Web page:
Reflecting on 2020 it is difficult to avert my gaze from the Black bodies wounded and lives cut short by the pandemic, economic collapse, food and housing instability, hundreds of thousands of deaths, culture wars, broadside threats to democracy, appalling pardons issued by 45, and the daily barrage of angst and anxiety inspired by the particularly corrupt leadership of our federal government.

Underlying all of this were riptides of shameless mendacity, denials, deflections, delusions, and alternative facts. This past year was a culmination of a long con that seemed destined to fail from its inception; but, the electoral college delivered another nonsensical and seemingly impossible result—we elected a failed businessman, overblown reality TV star, and a Twitter troll as president. Sexism and misogyny won. White supremacy proved itself a foundational tenet of these decidedly Divided States and rose up at the polls with a fury befitting a last gasp to retain a vise grip on power. Many entertained the possibility that 45 and his cronies could wipe out the concept—well, the aspirational ideal—of democracy. They almost succeeded, although they still have a few bullets left in their chamber and we pray that they are blanks. Yet we saw democracy marching in our streets and protesting at our seats of power to reaffirm the dignity of Black lives. I hear Nina Simone singing, “We’ve been working, and working, and we still got so terribly far to go.”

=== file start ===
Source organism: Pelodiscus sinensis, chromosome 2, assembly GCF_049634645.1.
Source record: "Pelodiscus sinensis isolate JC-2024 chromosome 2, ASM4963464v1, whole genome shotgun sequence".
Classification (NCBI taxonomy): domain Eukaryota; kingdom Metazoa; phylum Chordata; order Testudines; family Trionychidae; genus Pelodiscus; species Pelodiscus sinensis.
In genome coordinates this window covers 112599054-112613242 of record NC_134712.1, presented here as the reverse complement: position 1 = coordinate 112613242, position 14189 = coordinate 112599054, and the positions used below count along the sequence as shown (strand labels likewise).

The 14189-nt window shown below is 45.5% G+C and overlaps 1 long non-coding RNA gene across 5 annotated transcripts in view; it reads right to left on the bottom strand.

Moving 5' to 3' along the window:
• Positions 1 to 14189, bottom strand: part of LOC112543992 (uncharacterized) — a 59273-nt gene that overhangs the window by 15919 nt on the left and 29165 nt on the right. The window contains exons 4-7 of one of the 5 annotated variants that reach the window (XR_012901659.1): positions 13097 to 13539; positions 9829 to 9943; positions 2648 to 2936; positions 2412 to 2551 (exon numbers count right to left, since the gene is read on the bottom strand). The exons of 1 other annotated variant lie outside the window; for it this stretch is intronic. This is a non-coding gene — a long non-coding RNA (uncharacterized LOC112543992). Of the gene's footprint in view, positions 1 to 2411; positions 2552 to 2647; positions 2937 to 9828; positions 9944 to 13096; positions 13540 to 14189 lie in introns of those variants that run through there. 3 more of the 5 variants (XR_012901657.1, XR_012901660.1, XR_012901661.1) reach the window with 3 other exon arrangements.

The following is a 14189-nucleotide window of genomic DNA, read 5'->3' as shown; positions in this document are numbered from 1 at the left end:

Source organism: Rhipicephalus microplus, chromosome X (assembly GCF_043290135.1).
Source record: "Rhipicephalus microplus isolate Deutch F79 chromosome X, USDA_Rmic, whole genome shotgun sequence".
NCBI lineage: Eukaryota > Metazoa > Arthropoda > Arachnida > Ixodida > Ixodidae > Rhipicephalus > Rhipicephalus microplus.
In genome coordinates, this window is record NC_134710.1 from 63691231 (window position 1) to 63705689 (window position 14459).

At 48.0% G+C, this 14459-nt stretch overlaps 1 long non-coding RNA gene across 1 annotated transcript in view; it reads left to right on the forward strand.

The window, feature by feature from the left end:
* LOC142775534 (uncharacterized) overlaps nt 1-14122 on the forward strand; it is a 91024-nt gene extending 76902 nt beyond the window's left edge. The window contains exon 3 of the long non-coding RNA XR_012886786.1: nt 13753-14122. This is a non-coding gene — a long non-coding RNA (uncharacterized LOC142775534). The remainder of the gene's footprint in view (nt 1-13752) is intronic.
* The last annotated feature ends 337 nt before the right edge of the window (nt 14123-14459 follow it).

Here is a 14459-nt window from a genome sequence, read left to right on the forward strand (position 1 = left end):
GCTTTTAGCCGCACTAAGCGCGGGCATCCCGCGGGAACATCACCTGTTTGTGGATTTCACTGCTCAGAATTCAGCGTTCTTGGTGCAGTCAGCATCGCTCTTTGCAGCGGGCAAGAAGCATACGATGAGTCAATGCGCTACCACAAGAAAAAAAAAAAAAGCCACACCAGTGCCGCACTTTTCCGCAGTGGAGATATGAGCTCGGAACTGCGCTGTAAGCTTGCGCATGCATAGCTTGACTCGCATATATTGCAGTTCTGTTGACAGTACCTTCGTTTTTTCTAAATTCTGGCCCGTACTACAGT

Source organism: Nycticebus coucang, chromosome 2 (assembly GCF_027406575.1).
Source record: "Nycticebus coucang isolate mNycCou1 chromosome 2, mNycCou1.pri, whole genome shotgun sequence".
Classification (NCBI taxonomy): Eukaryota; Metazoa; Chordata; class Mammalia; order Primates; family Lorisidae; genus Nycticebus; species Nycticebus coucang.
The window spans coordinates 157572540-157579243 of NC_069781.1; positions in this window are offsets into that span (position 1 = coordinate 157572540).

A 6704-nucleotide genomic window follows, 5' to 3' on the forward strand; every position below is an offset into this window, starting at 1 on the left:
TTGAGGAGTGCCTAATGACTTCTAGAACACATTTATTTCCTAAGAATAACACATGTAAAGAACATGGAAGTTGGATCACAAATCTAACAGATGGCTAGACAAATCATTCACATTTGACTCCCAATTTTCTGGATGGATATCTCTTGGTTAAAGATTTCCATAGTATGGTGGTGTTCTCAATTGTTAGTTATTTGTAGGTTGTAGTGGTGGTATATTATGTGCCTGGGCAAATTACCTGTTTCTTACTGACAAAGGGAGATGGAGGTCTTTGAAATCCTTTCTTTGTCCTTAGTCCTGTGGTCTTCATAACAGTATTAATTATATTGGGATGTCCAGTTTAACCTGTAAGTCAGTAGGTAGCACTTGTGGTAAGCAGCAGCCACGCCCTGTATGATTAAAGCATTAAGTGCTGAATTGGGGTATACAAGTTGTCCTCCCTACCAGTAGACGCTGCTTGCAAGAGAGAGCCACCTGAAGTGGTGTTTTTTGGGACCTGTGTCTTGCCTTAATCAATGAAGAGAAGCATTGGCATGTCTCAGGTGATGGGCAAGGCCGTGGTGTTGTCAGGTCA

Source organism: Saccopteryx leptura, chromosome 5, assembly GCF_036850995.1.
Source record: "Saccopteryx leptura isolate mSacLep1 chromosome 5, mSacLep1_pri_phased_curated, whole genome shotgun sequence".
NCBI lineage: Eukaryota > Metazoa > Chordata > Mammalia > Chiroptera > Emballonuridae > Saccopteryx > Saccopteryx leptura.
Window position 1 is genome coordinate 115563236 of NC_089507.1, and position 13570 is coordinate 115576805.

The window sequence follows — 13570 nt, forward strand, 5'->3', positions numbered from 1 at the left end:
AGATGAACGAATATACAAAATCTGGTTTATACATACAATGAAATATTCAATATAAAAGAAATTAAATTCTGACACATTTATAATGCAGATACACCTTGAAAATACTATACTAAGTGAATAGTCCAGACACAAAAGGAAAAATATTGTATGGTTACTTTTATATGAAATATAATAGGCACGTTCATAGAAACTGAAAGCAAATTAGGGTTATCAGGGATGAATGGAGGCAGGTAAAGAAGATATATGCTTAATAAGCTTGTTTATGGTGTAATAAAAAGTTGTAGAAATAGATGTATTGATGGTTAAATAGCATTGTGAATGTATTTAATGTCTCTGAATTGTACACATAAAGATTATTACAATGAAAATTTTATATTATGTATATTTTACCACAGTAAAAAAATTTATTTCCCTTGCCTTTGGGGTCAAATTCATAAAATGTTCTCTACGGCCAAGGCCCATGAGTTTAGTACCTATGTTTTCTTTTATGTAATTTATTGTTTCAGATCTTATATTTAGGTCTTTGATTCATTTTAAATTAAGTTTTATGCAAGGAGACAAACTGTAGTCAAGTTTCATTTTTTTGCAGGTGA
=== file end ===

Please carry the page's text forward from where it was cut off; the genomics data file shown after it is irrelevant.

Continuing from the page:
Sadly, I only have 10 minutes left to write on this prompt.

Yet in the midst of all of the instability and string of seemingly impossible events becoming real, I also encountered reckoning, reconciliation, purpose, growth, change, and hope.

History will tell the story of the train wreck that I believe the year 2020 to be.